SEATTLE, Washington — Bangladesh is a South Asian country known for its many forests and waterways. Unfortunately, it is also known for its frequent natural disasters. Climate change has additionally played a crucial role in making the frequency and severity of these disasters even worse. More than 12 million people still live in poverty in the coastal regions of Bangladesh – the regions mainly affected by disasters like cyclones. Many already impoverished people then must cope with the destruction that a severe weather event like that brings. This subsequently helps the poverty cycle stay in effect, elucidating a clear link between climate change and poverty in Bangladesh.
Effects of Climate Change
It is a long-known fact that impoverished people suffer disproportionately from the adverse effects of climate change. In the case of Bangladesh, many slums are located in low-lying urban areas that are at high risk of flooding. This causes the slums’ residents to be more vulnerable to natural hazards, not even considering the effects of climate change.
Increased river and soil salinity also severely impacts impoverished households. A United Nations report estimates that some 70% of farmers in coastal areas have partially or fully ceased farming due to high levels of salinity. River salinity effectively increases health risks and causes a worsened scarcity of drinking water and water for irrigation. It also leads to a reduction in fish species—a vital source of protein for many households.
In a Policy Research Talk, World Bank Research Director Asli Demirguc-Kunt explains how climate change has led to crop destruction, environmental disasters and has facilitated the more rapid spread of disease. Susmita Dasgupta, the lead Environmental Economist at the Policy Research Talk, adds how climate change will be the culprit of pushing people into poverty with no way out. She emphasizes that organizations and the government need to coordinate efforts to address climate change sooner rather than later. Otherwise, poverty reduction in a sustainable manner may be unattainable in the near future.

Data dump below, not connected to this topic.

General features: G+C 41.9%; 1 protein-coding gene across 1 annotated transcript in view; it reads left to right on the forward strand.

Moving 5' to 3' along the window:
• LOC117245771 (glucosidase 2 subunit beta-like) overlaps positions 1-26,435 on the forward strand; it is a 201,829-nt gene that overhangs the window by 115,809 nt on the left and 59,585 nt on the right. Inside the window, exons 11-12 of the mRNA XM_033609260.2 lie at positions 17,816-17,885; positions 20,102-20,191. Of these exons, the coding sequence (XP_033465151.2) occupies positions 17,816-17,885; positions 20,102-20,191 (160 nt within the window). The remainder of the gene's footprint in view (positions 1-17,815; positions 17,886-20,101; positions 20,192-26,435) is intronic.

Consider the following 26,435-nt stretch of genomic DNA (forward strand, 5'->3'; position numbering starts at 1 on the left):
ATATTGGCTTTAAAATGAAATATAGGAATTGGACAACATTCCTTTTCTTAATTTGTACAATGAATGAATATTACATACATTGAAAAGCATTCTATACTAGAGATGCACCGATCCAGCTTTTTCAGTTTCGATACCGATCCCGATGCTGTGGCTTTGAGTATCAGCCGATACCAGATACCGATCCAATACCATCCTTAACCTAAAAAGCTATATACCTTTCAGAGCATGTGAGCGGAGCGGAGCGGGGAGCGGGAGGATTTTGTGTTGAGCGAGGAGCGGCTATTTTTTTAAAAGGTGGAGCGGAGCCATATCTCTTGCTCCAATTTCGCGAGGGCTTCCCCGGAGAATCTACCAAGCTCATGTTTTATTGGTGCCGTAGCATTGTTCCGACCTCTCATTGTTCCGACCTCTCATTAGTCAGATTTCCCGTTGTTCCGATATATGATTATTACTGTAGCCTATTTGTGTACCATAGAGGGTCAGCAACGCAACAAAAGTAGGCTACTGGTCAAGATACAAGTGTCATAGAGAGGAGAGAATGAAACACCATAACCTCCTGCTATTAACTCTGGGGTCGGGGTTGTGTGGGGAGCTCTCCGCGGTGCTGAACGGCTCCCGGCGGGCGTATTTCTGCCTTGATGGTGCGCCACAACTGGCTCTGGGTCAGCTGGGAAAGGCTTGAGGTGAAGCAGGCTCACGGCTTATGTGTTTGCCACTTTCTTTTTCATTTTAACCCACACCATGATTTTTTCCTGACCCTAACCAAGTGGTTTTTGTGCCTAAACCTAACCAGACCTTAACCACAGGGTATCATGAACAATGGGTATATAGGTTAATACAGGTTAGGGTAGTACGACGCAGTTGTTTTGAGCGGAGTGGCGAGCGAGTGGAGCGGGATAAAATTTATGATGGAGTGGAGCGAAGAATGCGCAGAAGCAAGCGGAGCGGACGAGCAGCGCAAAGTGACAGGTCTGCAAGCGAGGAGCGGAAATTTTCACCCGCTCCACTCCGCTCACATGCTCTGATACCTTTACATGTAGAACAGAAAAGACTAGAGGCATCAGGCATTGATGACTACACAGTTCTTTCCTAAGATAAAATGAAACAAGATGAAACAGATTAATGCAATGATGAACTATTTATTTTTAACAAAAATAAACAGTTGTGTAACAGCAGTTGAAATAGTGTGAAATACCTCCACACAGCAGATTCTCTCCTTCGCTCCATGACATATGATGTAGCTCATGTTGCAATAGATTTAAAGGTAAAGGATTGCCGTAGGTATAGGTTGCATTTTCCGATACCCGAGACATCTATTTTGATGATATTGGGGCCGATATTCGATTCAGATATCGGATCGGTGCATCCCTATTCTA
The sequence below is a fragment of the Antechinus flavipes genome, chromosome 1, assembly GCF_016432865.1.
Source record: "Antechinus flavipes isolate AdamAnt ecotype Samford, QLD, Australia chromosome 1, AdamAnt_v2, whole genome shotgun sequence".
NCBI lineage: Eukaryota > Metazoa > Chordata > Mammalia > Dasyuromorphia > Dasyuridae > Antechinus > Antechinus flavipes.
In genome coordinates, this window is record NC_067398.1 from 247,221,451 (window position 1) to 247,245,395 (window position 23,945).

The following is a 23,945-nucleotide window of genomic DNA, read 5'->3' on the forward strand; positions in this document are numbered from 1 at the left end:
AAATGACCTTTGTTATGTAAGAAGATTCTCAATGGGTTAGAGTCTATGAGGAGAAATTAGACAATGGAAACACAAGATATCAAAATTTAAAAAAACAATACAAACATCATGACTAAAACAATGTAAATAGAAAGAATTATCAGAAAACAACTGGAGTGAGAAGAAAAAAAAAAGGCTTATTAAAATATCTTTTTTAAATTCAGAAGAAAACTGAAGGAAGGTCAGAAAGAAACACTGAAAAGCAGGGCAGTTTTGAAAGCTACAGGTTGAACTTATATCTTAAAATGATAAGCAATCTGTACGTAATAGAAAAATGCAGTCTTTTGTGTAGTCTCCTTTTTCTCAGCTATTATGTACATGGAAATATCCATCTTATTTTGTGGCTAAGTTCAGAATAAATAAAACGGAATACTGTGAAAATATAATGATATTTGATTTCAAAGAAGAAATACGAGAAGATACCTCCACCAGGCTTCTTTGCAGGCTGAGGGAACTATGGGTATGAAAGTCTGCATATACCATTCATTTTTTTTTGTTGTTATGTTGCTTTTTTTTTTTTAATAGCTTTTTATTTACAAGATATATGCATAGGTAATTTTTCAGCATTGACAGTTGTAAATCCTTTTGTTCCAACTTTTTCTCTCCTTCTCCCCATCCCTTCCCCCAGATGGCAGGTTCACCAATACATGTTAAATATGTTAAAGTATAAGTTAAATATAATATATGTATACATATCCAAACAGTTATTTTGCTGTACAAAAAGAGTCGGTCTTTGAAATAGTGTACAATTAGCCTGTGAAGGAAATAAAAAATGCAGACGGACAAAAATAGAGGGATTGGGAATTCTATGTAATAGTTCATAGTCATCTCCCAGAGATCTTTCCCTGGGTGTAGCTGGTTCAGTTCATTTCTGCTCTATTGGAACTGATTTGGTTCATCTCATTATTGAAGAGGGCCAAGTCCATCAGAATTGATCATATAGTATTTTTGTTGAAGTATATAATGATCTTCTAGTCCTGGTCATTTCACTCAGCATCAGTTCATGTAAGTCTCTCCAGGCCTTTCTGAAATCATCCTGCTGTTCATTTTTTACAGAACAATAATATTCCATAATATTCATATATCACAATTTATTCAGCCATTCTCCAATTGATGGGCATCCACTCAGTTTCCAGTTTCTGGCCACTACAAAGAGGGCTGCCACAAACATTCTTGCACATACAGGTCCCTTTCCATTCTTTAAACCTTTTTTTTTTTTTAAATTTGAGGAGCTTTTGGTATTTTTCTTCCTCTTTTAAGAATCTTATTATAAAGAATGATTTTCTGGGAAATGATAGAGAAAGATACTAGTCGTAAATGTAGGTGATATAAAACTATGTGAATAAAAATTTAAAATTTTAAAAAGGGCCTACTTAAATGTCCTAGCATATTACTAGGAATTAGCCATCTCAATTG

Due to rising sea levels, land surface exposure to high levels of “cyclonic inundation” will increase by more than 50%, according to the World Bank. With severe cyclones striking on average every three years in Bangladesh, natural disasters frequently destroy thousands of homes. Climate change is making their occurrences even more frequent.
On May 21, Cyclone Amphan killed at least 88 people in Bangladesh and left millions without power. The outage affected an estimated 10 million people, including 500,000 people who lost their homes. The nonprofit organization Association for India’s Development established a Cyclone Amphan Relief Fund to provide support to survivors of the cyclone and sustain the affected communities as they rebuild their lives.
Partnership Between the World Bank and the Government of Bangladesh
The World Bank has been working closely with the Government of Bangladesh and other development partners on critical measures that will allow poor households in coastal regions of Bangladesh to better adapt to the impacts of climate change. These measures include strengthening coastal embankments, construction of emergency shelters and improving early warning evacuation systems.
While Bangladesh has made progress through poverty reduction initiatives, various organizations and the government must prioritize adaptation to and preparation for climate change’s effects to protect underprivileged citizens from becoming even poorer. Further awareness also needs to be raised surrounding the link between climate change and poverty in Bangladesh.
– Erica Fealtman